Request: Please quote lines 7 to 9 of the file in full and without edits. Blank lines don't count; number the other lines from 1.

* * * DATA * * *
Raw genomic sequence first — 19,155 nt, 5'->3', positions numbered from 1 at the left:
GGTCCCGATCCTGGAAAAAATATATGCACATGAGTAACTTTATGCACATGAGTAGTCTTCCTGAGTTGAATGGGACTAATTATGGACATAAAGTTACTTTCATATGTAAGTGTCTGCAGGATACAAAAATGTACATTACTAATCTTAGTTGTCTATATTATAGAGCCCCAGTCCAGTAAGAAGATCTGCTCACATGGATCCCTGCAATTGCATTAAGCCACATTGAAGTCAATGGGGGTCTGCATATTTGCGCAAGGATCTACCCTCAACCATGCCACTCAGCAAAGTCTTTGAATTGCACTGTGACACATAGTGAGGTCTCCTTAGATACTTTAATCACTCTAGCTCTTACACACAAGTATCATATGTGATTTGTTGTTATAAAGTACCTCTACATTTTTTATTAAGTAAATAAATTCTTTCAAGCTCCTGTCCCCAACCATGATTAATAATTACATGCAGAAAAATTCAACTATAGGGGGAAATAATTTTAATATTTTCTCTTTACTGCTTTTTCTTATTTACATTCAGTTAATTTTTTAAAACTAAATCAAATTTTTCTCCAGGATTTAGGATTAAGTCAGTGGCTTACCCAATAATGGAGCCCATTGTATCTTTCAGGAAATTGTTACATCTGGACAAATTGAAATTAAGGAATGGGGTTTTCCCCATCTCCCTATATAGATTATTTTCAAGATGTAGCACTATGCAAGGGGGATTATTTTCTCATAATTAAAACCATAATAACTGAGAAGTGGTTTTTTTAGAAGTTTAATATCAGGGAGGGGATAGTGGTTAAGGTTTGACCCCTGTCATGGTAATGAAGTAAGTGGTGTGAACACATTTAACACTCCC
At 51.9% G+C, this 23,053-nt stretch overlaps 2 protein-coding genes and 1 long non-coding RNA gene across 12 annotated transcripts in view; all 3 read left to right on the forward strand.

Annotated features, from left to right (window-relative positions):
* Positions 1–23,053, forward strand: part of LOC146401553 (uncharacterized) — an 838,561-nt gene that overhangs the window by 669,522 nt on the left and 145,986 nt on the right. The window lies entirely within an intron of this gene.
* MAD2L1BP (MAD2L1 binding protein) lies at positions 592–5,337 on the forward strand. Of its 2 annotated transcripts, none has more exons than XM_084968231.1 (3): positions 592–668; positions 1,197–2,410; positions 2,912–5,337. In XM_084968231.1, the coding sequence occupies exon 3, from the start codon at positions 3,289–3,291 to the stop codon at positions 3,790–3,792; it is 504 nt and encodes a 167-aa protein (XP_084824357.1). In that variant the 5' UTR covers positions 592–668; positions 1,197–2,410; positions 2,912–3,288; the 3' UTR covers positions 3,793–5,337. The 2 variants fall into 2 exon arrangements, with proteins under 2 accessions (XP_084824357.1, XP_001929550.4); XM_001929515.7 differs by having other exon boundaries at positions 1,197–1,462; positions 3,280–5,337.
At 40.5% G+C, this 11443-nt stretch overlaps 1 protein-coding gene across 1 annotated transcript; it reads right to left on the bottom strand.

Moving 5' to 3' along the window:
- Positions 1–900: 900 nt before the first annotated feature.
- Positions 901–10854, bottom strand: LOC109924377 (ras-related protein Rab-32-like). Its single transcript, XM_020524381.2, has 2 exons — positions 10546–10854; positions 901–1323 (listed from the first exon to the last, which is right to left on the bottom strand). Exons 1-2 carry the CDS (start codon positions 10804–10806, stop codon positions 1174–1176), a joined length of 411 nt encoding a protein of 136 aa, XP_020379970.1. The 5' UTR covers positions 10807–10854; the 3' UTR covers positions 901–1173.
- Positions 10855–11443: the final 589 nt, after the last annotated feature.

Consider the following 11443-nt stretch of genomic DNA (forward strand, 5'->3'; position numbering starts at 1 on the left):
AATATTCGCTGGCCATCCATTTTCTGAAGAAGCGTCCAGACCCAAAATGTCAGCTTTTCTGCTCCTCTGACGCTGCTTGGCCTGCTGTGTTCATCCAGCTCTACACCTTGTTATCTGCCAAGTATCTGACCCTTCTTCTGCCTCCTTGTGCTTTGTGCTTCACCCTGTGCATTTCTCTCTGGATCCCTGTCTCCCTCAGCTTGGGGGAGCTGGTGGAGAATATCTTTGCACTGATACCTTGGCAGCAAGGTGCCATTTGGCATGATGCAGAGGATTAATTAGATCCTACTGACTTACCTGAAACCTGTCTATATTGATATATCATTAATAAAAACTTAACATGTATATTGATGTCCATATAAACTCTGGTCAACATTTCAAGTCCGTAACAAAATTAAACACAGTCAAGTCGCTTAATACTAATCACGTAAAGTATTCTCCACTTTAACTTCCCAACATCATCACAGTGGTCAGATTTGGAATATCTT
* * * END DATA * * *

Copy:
At 40.5% G+C, this 11443-nt stretch overlaps 1 protein-coding gene across 1 annotated transcript; it reads right to left on the bottom strand.

Moving 5' to 3' along the window:
- Positions 1–900: 900 nt before the first annotated feature.